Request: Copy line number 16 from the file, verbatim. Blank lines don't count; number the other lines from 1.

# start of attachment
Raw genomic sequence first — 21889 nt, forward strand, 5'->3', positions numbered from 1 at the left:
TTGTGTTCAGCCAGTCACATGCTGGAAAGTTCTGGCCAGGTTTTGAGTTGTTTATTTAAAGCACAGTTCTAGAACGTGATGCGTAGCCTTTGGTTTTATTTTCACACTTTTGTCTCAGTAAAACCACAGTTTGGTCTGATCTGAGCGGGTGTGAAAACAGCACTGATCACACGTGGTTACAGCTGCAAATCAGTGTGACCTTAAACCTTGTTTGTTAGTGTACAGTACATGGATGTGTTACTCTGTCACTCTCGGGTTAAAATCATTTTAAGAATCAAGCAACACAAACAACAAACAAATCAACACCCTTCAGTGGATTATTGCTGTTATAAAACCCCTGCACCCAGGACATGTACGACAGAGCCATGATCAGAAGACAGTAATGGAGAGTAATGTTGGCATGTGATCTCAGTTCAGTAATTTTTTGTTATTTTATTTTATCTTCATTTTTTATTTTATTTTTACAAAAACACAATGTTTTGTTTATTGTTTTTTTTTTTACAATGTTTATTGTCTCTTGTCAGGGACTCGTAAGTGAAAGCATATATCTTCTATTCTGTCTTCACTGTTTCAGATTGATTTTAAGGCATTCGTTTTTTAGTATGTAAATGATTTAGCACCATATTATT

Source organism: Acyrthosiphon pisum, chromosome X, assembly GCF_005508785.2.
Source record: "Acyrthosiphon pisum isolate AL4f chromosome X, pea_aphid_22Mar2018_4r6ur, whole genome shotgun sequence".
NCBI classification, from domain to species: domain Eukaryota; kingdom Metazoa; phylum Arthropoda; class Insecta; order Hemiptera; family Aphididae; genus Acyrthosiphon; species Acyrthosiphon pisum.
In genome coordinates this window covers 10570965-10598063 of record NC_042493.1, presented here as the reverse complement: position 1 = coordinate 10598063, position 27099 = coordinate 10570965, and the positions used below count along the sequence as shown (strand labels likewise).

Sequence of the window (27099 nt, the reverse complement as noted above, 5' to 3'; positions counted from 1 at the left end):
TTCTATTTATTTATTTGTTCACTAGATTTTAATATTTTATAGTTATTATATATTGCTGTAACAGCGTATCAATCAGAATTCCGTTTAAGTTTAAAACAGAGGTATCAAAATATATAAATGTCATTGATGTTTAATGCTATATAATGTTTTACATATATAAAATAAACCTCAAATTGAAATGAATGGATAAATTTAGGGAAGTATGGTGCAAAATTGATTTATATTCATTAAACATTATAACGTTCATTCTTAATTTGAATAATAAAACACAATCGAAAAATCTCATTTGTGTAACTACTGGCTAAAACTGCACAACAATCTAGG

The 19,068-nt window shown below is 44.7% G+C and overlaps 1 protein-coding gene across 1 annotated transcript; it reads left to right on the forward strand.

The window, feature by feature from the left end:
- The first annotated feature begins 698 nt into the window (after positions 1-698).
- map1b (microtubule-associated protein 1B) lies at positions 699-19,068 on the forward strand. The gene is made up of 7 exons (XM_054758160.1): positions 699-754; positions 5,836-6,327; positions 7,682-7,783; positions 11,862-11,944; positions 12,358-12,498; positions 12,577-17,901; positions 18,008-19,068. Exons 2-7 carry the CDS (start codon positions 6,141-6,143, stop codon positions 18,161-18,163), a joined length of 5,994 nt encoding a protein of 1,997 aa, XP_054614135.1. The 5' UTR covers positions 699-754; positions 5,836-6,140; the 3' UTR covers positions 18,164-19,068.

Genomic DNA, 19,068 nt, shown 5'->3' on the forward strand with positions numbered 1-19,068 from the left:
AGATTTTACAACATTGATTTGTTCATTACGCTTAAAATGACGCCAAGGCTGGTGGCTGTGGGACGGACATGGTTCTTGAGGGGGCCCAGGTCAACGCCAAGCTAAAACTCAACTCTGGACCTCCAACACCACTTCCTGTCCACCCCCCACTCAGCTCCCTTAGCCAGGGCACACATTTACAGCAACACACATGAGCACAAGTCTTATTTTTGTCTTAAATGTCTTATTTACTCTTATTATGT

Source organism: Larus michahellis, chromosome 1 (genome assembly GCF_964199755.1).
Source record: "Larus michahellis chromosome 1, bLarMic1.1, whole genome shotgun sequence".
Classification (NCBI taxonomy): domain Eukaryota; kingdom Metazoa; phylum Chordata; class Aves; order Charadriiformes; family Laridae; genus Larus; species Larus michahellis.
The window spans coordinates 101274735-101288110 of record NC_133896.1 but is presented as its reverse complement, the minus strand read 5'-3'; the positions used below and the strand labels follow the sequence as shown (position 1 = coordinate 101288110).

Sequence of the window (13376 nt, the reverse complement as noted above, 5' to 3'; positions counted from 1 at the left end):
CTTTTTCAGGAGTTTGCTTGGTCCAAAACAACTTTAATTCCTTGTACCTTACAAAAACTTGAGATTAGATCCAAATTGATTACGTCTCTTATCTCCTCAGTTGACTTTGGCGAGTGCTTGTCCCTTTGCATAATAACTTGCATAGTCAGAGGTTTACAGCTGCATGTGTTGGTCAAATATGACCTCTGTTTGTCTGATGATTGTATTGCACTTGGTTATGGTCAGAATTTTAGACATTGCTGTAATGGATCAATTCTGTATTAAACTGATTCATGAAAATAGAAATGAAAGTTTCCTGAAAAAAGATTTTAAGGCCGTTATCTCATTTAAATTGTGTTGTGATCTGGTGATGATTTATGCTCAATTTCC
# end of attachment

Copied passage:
Source record: "Larus michahellis chromosome 1, bLarMic1.1, whole genome shotgun sequence".